</span></p> <p><span style="font-weight: 400;">The case of the <a href="">Brazilian Amazon</a> helps us to visualize the future of the entire region. Most deforestation occurs in the vicinity of roads, and it is estimated that approximately 90 percent of native vegetation loss will occur within a radius of 100 km from the road network, according to the study &#8220;Space-time dynamics of deforestation in Brazilian Amazon,&#8221; published in the International Journal of Remote Sensing in 2002.</span></p> <p><span style="font-weight: 400;">The results of research on this subject, however, vary with respect to the distance at which the highest intensity of <a href="">deforestation</a> occurs. For example, Gregory Asner, in 2006, found that 67 percent of deforestation occurs at a maximum distance of 50 km from roads, whereas Kenneth M. Chomitz and Timothy S. Thomas found that at this distance, 85 percent of the vegetation cover was removed. In contrast, almost a decade later, Christopher P. Barber&#8217;s findings show that in the Brazilian Amazon, 94.9 percent of deforestation occurred within 5.5 km of roads and 1 km of rivers. This all this goes to show the close connection between the expansion of this form of transport network and the loss of native vegetation.</span></p> <p><span style="font-weight: 400;">With the roads opened in the 1960s, Brazil is familiar with the impacts of occupation caused by the construction of long distance roads connecting the north and south of the country. Other countries, such as Peru, are now evaluating the consequences of the recent construction of important highways, such as the Interoceanic South, completed in 2010. And previously unaffected areas of the Amazon are now experiencing a boom in new roads, such as in Colombia and Bolivia.</span></p> <h2>New routes, new actors</h2> <p><span style="font-weight: 400;">Currently, the Colombian Amazon has a total of 32,780 km of level 1 to 7 roads, with levels 6 and 7 (tertiary roads) representing the largest amount by some distance, with a total of 23,407 km. Of this total, 2,336 km are inside indigenous reserves and 7,975 km in protected areas.</span></p> <p><span style="font-weight: 400;">In Colombia, after the signing of the peace agreement, FARC guerrillas stopped occupying strategic entry points to the Amazon jungle. At these locations, the presence of the state is almost non-existent, so new actors (both legal and illegal) have begun to arrive in search of natural resources and lands.</span></p> <p><span style="font-weight: 400;">This has been facilitated by the rapid opening of new routes and the formalization of others built by FARC guerrillas before the signing of the peace agreement. They are mainly tertiary roads, which are the new way to penetrate the heart of the jungle. The presence of roads in Colombia is concentrated in the north-west arc of the Amazon. In the case of FARC roads, of the 3,753 km built, 490 km are inside protected areas of the Colombian Amazon, specifically in the Serras de Chiribiquete National Park, the Nukak National Wildlife Reserve, and the Tinigua Natural National Park.</span></p> <p><span style="font-weight: 400;">This trend is reinforced by investment in the creation and expansion of roads that penetrate the Colombian jungle, where about 1.2 trillion Colombian pesos destined for tertiary post-conflict roads are in the hands of departmental governments. In addition, investments in road infrastructure for areas prioritized by the peace agreement amount to 1.38 trillion Colombian pesos, thanks to resources from the General System of Royalties (SGR).</span></p> <p><span style="font-weight: 400;">In the case of Bolivia, we can highlight the Isiboro Sécure Indigenous Territory and National Park (TIPNIS), one of 22 national protected areas and covering 1.3 million hectares. It is located in the heart of the country, bordered by the rivers Isiboro to the south and Sécure to the north. It was created to conserve the forests and the culture of its resident indigenous people (it is home to 12,000 Mojeño, Yuracaré and Chimane inhabitants). While 80 percent of its land is in good condition, the park is threatened by the advance of cultivation on its southern border—mainly the expansion of coca plantations along the construction of the new Villa Tunari to San Ignacio de Moxos road (306 km long and 9.2 m wide) that crosses the core of the territory to connect the departments of Cochabamba and Beni.</span></p> <p><span style="font-weight: 400;">In 2017, Law 180 was passed, declaring the Isiboro Sécure Indigenous Territory and National Park (TIPNIS) a socio-cultural and natural heritage area and an area of ecological preservation, historical reproduction and habitat of the Chimane and Yuracaré indigenous peoples. But the same year saw Law 969 passed, which annulled the untouchable status of TIPNIS in the name of national development and progress. This conflict highlights a view of development based on the exploitation of natural resources without taking the social and environmental costs and the long-term consequences into account.</span></p> <p><span style="font-weight: 400;">In Venezuela, the Regional Organization of Indigenous Peoples of the Amazon (Orpia) and Wataniba report an increase in river routes and dirt roads used to traffic cocaine. Venezuela also has production zones of this drug and its trafficking is linked to that of gasoline, food, and gold, among other goods. This trade occurs on the borders with Colombia and Brazil and affects governance within indigenous territories and even the permanence of the communities. The presence of irregular armed groups linked to the trafficking of different products and the increase of illegal mining on the borders have generated new internal migrations, where indigenous communities, especially those associated with rivers along the border, such as the Orinoco and Atabapo rivers, are no exception. The Arawak people have made their voices heard through organizations such as Orpia and Coiam (Coordination of Amazonian Indigenous Organizations) following the displacement that has occurred as a result of the violence they have suffered.</span></p> <h2>Amazon waterways and railways</h2> <p><span style="font-weight: 400;">Two important access routes to the Amazon territory in Peru also act as vectors of deforestation: the Carretera Marginal de la Selva, built in the sixties, which extends to Ucayali, and the Southern Interoceanic, completed in 2010, which extends to Madre de Dios. In addition, in recent years, warnings have been issued on the proliferation of a network of forest access roads built without the authorization of the Peruvian authorities. These roads accelerate the process of colonization of the Peruvian Amazon, facilitating depredation by miners, loggers and coca planters operating outside the law.</span></p> <p><span style="font-weight: 400;">In Peru, activities for the completion of the Hidrovía Amazonica are expected to begin, creating an extensive navigable channel linking the Marañon, Amazonas, Ucayali and Huallaga rivers. These works, aimed at increasing transport of cargo by river, seek to ensure permanent navigability along the 2,600 km between the port terminals of Yurimaguas, Iquitos, and Pucallpa.</span></p> <p><span style="font-weight: 400;">The works include the dredging or removal of sediments in shallow and rocky stretches of these rivers. Experts warn of the environmental impact, since environmental protection regulations for the transport sector do not include specific measures for waterways. In addition, they point out that the project has not considered the impact of river dredging on the migration, reproduction, and spawning of fish, nor has it taken into account the turbidity that will affect the water used by local populations. All this points to an expectation that the waterway will become a new focus of socio-environmental conflict. However, there is reason for hope, since in a decision of March 2019, the National Environmental Certification Service for Sustainable Investment (Senace) rejected the Environmental Impact Assessment (EIA) of the Amazon Waterway project for the second time. Without this, work cannot start.</span></p> <p><span style="font-weight: 400;">In Colombia, President Iván Duque has pledged to improve the navigability of the Vaupés River, as well as a multimodal transportation system linking the municipality of Calamar in Guaviare with Mitu (Vaupés, Colombia) and Yavaraté (on the border with Brazil), which would speed up the process of colonization of the area.</span></p> <p><span style="font-weight: 400;">On the other hand, a main thrust of the continuous expansion of transport infrastructure in the Brazilian Amazon is railway construction. The Ferrogrão line, almost a thousand kilometers long, from the grain-producing region of Sinop (Mato Grosso) to the port of Miritituba (Pará), aims to consolidate exports through a new rail corridor for the north of the country. Running alongside the BR-163 highway, the railway can enhance negative social and environmental impacts in the region, with direct and indirect damage to protected natural areas and threats to indigenous territories.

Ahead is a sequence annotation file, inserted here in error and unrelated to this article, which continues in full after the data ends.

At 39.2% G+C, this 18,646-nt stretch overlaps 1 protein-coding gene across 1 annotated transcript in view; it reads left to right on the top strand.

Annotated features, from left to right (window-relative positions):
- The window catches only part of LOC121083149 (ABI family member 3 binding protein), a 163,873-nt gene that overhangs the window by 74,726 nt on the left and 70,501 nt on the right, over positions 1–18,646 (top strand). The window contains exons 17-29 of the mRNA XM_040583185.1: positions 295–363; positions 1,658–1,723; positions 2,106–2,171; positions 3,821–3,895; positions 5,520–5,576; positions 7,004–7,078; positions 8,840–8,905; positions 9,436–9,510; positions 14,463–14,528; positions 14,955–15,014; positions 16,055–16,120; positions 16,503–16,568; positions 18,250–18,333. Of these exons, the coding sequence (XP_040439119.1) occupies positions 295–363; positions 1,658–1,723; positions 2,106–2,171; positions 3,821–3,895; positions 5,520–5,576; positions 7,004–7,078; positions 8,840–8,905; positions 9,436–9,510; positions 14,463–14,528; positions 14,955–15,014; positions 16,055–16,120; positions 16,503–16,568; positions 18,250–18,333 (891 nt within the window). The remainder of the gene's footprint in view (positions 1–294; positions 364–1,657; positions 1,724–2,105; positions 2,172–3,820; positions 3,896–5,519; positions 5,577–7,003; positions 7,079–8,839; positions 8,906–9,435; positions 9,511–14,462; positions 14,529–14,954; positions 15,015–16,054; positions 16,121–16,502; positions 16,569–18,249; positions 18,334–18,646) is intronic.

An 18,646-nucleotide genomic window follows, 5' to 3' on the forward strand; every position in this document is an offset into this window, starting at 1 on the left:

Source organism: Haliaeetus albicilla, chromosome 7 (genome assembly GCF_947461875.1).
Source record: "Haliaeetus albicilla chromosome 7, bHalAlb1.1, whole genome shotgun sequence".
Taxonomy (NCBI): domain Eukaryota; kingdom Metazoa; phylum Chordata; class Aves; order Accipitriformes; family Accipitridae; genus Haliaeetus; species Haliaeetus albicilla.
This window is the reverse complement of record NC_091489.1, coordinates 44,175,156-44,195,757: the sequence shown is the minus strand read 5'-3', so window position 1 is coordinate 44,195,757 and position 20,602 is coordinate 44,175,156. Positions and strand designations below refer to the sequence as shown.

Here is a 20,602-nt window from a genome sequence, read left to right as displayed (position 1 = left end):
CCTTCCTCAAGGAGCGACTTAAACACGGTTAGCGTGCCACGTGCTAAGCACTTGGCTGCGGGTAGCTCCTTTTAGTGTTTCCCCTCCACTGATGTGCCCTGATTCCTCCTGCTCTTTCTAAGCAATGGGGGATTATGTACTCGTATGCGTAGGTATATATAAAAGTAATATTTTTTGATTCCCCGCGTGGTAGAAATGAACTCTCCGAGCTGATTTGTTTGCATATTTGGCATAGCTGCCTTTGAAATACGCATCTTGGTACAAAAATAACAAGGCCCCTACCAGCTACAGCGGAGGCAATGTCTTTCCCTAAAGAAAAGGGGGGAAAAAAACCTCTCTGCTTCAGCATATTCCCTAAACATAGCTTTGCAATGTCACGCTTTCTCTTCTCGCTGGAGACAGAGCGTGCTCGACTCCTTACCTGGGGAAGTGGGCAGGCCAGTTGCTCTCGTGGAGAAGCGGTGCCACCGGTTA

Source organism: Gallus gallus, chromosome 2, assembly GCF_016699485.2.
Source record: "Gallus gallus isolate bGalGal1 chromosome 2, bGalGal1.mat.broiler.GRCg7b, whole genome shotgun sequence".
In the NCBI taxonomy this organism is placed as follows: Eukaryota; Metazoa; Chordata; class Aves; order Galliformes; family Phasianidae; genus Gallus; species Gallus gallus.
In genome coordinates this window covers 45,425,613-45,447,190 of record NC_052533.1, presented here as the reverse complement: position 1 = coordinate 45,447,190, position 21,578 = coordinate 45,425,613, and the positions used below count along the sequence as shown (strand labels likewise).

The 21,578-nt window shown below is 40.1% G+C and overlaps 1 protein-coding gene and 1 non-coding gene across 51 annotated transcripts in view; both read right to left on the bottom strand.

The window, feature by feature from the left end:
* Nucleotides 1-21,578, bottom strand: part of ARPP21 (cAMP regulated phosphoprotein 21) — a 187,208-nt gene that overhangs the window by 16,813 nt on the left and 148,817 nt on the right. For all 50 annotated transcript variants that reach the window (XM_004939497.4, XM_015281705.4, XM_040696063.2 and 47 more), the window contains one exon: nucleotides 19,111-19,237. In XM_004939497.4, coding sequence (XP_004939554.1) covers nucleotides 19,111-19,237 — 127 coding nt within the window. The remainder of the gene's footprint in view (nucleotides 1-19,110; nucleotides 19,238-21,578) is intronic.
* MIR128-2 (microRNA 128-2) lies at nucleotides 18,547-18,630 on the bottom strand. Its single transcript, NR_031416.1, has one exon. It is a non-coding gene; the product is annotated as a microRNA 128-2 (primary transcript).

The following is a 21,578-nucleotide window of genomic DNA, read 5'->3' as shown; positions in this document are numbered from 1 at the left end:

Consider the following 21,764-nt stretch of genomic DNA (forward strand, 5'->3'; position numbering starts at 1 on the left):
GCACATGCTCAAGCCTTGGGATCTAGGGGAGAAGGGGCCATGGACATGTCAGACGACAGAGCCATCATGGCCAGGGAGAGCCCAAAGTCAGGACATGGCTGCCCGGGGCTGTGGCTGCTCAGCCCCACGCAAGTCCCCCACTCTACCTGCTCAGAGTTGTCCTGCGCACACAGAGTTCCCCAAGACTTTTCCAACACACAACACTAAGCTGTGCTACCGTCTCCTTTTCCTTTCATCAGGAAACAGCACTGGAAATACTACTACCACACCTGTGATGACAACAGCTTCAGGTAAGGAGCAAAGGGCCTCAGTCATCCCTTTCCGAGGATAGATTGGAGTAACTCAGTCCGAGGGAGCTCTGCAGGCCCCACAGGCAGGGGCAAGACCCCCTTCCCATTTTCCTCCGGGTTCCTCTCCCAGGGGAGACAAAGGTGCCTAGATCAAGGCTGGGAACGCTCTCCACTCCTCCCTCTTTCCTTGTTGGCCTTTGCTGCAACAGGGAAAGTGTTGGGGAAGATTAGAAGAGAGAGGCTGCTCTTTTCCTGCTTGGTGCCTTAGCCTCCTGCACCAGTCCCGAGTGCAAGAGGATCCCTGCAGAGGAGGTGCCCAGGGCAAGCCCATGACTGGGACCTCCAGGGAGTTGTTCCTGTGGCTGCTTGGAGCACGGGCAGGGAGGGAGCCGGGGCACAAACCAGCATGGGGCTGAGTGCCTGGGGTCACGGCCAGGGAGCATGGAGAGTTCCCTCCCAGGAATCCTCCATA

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BY Gustavo Faleiros

Gustavo Faleiros is a journalist who specializes in geojournalism. In 2012, he launched InfoAmazonia, a digital news platform that uses satellite and other publicly available data to monitor information from nine countries of the Amazon rainforest.